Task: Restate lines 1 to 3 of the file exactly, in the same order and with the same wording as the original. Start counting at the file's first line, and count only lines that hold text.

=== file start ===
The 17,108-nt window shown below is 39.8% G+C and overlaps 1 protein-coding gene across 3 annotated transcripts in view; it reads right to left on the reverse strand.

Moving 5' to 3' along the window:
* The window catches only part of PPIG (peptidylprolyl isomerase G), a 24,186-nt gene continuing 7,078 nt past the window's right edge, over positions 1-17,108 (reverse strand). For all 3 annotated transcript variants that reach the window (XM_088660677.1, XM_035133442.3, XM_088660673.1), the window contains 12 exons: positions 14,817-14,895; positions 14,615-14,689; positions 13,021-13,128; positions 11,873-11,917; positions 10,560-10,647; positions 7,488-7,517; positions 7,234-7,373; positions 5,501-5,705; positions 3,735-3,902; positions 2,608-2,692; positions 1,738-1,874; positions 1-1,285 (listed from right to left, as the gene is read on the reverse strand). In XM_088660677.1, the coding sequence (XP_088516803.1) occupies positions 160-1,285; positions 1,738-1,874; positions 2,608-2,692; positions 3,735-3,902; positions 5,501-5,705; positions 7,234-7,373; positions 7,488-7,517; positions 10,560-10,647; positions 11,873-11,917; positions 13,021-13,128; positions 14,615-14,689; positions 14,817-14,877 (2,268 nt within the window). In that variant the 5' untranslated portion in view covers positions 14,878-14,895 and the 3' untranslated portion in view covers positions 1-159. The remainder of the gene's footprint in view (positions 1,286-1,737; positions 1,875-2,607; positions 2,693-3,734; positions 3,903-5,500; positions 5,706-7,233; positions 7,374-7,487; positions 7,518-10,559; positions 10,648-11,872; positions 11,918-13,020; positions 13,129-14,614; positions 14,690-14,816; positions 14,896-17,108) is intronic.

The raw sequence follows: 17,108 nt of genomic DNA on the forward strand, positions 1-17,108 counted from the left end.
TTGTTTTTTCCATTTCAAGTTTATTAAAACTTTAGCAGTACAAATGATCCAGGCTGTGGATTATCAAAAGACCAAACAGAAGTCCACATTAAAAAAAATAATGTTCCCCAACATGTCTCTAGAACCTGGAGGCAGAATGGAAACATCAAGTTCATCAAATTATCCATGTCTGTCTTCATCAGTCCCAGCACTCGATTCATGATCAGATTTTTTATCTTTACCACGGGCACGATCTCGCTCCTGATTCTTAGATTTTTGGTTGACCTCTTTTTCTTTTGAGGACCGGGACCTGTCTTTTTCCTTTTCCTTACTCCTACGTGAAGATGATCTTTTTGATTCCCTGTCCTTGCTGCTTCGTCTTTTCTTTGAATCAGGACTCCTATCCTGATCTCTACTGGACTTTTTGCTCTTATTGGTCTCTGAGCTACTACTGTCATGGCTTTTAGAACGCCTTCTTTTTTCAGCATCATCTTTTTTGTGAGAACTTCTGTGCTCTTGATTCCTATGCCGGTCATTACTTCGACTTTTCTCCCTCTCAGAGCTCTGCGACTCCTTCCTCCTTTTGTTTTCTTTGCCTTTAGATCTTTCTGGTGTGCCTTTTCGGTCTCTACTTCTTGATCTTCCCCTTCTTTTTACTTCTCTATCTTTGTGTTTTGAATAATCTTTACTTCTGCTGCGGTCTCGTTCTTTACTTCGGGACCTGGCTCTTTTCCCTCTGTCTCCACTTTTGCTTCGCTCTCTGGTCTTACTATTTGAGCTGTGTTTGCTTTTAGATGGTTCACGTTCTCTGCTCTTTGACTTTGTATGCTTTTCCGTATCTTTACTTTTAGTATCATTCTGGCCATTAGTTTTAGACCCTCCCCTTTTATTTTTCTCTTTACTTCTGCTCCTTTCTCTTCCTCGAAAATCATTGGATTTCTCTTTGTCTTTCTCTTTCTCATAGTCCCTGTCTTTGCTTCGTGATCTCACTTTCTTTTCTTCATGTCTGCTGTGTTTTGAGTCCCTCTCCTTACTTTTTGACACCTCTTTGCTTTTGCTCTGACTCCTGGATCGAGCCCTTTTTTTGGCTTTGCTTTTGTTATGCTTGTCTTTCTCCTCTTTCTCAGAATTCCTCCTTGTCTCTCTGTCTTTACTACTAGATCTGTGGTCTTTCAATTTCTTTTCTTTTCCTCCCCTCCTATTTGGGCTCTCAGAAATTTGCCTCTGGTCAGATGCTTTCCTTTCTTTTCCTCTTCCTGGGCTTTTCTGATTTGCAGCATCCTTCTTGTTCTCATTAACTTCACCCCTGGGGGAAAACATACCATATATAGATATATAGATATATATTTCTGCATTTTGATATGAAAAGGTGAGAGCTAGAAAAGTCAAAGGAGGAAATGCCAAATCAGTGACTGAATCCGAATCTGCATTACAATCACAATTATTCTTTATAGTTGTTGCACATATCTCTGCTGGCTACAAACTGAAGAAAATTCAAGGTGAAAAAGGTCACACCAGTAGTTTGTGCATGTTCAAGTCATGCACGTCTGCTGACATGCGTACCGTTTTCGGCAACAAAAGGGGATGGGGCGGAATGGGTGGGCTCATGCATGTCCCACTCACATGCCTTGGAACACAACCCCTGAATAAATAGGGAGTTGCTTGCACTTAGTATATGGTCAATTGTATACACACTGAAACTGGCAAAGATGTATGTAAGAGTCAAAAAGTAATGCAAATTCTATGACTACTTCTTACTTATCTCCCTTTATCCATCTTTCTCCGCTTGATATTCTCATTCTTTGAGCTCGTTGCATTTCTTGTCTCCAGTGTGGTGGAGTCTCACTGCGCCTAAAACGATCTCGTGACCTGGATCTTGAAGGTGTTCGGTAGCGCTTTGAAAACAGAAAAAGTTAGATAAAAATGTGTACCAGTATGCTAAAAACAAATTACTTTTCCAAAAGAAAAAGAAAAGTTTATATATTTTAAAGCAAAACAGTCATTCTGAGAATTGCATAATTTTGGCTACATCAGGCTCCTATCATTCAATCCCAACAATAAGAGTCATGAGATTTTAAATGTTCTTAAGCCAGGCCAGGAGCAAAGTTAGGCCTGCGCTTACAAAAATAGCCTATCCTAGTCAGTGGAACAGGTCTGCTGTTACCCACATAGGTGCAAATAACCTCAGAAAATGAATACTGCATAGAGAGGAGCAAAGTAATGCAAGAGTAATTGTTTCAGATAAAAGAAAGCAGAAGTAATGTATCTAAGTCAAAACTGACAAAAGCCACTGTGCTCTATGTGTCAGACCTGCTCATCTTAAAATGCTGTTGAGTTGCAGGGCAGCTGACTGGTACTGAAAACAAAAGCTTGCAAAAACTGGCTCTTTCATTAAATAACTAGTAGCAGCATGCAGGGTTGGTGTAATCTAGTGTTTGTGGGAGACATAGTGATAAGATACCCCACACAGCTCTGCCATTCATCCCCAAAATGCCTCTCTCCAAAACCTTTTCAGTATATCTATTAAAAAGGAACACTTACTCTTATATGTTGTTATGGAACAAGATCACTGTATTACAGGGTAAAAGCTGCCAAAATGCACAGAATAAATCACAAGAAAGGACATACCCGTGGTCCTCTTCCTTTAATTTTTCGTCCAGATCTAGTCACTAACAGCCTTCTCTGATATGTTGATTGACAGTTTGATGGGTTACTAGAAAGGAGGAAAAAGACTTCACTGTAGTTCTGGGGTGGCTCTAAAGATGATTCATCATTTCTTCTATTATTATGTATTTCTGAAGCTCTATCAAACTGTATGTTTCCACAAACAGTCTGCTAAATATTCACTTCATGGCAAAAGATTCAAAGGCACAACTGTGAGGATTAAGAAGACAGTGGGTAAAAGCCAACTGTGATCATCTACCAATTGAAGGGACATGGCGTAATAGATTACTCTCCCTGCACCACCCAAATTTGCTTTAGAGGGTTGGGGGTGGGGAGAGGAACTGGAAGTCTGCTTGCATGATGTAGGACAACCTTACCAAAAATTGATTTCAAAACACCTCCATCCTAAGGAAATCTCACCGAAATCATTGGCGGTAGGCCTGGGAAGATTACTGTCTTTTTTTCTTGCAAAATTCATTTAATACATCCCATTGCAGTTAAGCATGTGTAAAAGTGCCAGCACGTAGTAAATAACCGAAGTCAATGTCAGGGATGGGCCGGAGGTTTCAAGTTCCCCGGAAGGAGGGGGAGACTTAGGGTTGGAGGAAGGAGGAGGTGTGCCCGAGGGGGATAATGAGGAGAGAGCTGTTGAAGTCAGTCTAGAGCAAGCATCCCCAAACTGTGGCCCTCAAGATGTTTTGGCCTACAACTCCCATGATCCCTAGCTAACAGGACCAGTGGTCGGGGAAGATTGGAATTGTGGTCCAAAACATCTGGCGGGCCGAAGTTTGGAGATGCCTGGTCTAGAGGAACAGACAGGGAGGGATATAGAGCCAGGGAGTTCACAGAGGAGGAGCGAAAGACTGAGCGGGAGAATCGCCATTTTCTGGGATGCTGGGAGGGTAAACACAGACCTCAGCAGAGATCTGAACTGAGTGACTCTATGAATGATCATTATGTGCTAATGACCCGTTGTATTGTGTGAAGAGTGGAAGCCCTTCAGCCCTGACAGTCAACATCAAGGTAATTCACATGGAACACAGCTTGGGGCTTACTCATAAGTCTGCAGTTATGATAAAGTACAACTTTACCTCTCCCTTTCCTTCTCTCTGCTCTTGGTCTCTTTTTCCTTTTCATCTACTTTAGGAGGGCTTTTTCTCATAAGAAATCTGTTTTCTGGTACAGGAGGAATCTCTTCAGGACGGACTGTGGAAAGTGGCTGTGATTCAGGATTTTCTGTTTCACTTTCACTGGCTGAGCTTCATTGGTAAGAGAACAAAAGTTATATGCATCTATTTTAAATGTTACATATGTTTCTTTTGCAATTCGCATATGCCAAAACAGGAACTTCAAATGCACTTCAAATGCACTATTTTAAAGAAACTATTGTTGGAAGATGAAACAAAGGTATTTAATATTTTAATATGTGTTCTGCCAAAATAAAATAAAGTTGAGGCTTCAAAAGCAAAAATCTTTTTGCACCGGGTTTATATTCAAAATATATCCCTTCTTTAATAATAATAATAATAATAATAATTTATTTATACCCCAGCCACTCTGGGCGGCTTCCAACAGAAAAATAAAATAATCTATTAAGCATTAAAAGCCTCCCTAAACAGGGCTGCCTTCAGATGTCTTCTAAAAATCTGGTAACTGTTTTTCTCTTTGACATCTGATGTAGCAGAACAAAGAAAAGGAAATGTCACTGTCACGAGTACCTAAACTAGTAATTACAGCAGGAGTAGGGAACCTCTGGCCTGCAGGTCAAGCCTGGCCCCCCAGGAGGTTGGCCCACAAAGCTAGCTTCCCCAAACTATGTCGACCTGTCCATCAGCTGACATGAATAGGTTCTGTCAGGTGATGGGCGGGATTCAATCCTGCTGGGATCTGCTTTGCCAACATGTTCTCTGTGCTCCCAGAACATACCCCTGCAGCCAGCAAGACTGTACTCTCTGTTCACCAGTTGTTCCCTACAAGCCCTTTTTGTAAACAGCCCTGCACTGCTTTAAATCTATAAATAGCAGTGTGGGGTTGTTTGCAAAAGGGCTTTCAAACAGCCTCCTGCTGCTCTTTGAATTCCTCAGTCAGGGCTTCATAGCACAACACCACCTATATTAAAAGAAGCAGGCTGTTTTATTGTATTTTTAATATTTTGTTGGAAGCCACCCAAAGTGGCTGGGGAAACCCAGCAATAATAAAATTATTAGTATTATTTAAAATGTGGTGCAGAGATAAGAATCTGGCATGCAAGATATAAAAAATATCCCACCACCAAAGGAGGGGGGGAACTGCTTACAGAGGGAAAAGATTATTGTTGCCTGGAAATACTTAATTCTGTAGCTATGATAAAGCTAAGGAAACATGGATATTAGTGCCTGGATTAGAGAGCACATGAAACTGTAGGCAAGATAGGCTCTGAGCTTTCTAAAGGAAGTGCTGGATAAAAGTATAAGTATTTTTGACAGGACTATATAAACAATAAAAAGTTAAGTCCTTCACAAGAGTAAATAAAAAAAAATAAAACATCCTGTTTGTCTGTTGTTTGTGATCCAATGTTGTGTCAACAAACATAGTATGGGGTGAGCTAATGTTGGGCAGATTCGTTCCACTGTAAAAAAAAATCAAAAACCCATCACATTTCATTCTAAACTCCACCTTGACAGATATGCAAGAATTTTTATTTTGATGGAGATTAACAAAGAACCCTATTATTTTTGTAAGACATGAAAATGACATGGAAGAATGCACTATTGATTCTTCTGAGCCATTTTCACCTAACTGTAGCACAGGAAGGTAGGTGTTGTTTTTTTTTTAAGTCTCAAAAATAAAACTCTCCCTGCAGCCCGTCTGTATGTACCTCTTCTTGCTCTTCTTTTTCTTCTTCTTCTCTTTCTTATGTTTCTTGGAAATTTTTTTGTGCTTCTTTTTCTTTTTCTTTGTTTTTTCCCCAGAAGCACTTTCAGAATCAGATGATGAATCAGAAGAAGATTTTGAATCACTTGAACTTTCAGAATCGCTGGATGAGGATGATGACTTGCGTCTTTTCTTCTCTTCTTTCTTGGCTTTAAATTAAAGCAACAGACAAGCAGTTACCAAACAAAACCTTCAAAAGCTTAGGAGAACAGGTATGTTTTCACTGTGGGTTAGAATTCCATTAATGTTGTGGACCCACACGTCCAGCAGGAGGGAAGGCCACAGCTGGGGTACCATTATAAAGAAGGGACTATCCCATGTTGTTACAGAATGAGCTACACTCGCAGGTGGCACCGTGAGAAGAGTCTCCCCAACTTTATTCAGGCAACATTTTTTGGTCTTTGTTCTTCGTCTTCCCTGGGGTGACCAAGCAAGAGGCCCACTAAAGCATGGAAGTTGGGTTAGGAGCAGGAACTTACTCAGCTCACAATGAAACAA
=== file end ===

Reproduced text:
The 17,108-nt window shown below is 39.8% G+C and overlaps 1 protein-coding gene across 3 annotated transcripts in view; it reads right to left on the reverse strand.

Moving 5' to 3' along the window:
* The window catches only part of PPIG (peptidylprolyl isomerase G), a 24,186-nt gene continuing 7,078 nt past the window's right edge, over positions 1-17,108 (reverse strand). For all 3 annotated transcript variants that reach the window (XM_088660677.1, XM_035133442.3, XM_088660673.1), the window contains 12 exons: positions 14,817-14,895; positions 14,615-14,689; positions 13,021-13,128; positions 11,873-11,917; positions 10,560-10,647; positions 7,488-7,517; positions 7,234-7,373; positions 5,501-5,705; positions 3,735-3,902; positions 2,608-2,692; positions 1,738-1,874; positions 1-1,285 (listed from right to left, as the gene is read on the reverse strand). In XM_088660677.1, the coding sequence (XP_088516803.1) occupies positions 160-1,285; positions 1,738-1,874; positions 2,608-2,692; positions 3,735-3,902; positions 5,501-5,705; positions 7,234-7,373; positions 7,488-7,517; positions 10,560-10,647; positions 11,873-11,917; positions 13,021-13,128; positions 14,615-14,689; positions 14,817-14,877 (2,268 nt within the window). In that variant the 5' untranslated portion in view covers positions 14,878-14,895 and the 3' untranslated portion in view covers positions 1-159. The remainder of the gene's footprint in view (positions 1,286-1,737; positions 1,875-2,607; positions 2,693-3,734; positions 3,903-5,500; positions 5,706-7,233; positions 7,374-7,487; positions 7,518-10,559; positions 10,648-11,872; positions 11,918-13,020; positions 13,129-14,614; positions 14,690-14,816; positions 14,896-17,108) is intronic.